WATCHING THE WIZARD OF OZ, SUMMER 1988
Such was the summer of repetition:
I lived in a purple one-piece swimsuit.
The humid slats of the painted wood floor
stuck like chewed gum to the backs of my thighs,
as I watched Dorothy’s blanched Monopoly house
fall again and again on the Witch of the East.
Bam! The Witch of the West’s kodachrome
fireball exploded, a dusky orange plume
announcing her arrival, as I rewound and replayed
the dubbed video tape each new morning.
This was the summer my father walked out,
then snuck back in through a loose window
at night for several weeks to use the shower,
until, in August, my mother found him,
naked and dripping in the dark bathroom—
the summer after my grandfather
killed himself. Imagine him in the old farm shed,
the used-up garden hose snaked
from the tailpipe of his rusted car
through a crack in the window. Imagine the fumes
swirling around his head, a noxious storm
not unlike a plague of locusts.
Imagine this, two summers after he swung
a hunting gun around the farmhouse
angling for my young aunts,
the County SWAT Team circling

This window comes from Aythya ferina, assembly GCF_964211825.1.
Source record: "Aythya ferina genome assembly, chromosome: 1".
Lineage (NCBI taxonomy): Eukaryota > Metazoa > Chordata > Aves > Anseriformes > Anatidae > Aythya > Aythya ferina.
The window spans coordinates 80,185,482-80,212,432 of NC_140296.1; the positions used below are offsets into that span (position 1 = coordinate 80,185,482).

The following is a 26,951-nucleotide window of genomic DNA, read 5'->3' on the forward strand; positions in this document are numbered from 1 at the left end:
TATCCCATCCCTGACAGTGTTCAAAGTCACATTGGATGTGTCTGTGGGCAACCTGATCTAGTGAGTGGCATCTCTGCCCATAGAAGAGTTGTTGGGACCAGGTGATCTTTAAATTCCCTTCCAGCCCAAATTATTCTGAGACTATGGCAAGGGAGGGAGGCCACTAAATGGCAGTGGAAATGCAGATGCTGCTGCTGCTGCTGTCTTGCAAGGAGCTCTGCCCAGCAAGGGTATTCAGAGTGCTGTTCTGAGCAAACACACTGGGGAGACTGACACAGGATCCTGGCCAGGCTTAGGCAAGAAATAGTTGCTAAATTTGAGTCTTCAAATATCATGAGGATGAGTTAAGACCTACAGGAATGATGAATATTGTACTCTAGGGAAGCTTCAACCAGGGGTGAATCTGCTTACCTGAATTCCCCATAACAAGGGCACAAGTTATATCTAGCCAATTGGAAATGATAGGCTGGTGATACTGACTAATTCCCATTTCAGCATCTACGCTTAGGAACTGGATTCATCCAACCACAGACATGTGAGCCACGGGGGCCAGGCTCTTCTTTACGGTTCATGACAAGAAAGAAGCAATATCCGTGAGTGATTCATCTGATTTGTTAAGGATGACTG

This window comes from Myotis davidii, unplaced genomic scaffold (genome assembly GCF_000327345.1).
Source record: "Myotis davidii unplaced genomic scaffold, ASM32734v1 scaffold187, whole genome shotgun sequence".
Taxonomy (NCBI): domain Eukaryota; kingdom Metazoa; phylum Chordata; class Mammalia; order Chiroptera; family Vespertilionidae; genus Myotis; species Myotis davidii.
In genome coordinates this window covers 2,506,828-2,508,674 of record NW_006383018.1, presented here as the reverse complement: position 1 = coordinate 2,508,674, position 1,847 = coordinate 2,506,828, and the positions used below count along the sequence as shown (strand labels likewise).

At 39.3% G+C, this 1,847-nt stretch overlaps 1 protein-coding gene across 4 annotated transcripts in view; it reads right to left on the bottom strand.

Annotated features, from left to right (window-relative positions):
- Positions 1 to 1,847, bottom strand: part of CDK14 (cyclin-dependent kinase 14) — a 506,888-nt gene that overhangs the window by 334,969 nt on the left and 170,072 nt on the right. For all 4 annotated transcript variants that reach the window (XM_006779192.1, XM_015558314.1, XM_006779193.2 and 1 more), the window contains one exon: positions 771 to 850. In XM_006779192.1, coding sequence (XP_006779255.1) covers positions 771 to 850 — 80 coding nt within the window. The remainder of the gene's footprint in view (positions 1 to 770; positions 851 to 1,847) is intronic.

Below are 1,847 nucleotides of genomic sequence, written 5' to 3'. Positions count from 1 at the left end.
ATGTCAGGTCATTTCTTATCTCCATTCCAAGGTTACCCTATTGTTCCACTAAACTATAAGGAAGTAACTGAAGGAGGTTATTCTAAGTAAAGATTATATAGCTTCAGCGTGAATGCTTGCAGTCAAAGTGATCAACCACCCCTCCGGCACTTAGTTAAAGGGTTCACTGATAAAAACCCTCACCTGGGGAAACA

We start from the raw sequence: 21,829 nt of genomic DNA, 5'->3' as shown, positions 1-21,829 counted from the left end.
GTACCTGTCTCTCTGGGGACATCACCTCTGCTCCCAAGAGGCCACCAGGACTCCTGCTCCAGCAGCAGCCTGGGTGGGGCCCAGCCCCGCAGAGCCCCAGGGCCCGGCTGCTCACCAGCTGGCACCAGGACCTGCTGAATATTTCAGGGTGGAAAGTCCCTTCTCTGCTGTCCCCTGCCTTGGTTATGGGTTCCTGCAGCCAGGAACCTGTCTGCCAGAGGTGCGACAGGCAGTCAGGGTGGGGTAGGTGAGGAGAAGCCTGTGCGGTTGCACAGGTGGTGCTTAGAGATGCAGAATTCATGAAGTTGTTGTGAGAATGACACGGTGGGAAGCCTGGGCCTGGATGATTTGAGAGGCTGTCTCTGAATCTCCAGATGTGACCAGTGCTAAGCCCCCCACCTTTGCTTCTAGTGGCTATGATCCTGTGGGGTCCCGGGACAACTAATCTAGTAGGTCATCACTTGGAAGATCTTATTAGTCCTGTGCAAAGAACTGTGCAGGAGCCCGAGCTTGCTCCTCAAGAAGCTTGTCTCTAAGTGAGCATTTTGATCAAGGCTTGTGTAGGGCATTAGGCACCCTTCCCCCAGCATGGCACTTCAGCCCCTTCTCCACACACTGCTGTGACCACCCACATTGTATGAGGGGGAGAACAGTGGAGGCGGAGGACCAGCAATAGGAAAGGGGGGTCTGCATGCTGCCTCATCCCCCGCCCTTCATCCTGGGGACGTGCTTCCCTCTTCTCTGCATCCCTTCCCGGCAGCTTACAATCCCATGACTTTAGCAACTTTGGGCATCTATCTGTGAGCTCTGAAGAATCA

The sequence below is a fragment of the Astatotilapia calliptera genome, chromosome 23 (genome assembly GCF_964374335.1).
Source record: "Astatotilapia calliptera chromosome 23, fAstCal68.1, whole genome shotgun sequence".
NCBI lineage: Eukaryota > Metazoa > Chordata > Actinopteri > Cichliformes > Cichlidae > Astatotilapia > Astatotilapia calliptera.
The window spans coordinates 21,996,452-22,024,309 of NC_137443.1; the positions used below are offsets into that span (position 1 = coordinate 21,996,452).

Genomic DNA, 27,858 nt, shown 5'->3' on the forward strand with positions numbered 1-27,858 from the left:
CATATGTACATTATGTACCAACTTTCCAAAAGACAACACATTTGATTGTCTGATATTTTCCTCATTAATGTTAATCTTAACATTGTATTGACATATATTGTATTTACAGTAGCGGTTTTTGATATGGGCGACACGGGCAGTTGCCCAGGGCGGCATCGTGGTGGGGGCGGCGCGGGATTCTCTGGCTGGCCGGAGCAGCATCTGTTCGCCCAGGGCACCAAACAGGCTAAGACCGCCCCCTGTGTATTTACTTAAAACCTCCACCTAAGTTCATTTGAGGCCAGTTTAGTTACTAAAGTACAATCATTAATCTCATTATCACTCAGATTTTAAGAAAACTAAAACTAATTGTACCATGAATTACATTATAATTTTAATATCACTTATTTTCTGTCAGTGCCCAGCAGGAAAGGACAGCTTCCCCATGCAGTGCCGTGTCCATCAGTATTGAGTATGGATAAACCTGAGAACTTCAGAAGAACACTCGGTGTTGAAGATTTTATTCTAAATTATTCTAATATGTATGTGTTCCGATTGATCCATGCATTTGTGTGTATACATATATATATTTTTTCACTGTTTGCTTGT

the lilac bushes and clotheslines,
shouting demands through bullhorns.
These were the things I was too young to understand.
While my mother laid in bed upstairs,
I fast-forwarded through the sepia tones of Kansas,
all the rickety despair of the dust bowl.
Dorothy fell into and out of the farm’s pigpen quickly—
I was interested in Oz, and knew exactly
when to press play, just as Dorothy opened
the front door, just after the tornado dropped
the farmhouse, that’s when sepia bled into color,
and the soundtrack switched to a series
of lilting angelic voices climbing up to high E.
I never wanted Dorothy to want to leave Oz.
At the end of the movie, There’s no place like home
clicked three times in her plump mouth,
a suffocating incantation. I didn’t understand
the pull to return to the place you hate,
the ability to look at life and not want to fall in reverse.
—from Rattle #30, Winter 2009
Rattle Poetry Prize Honorable Mention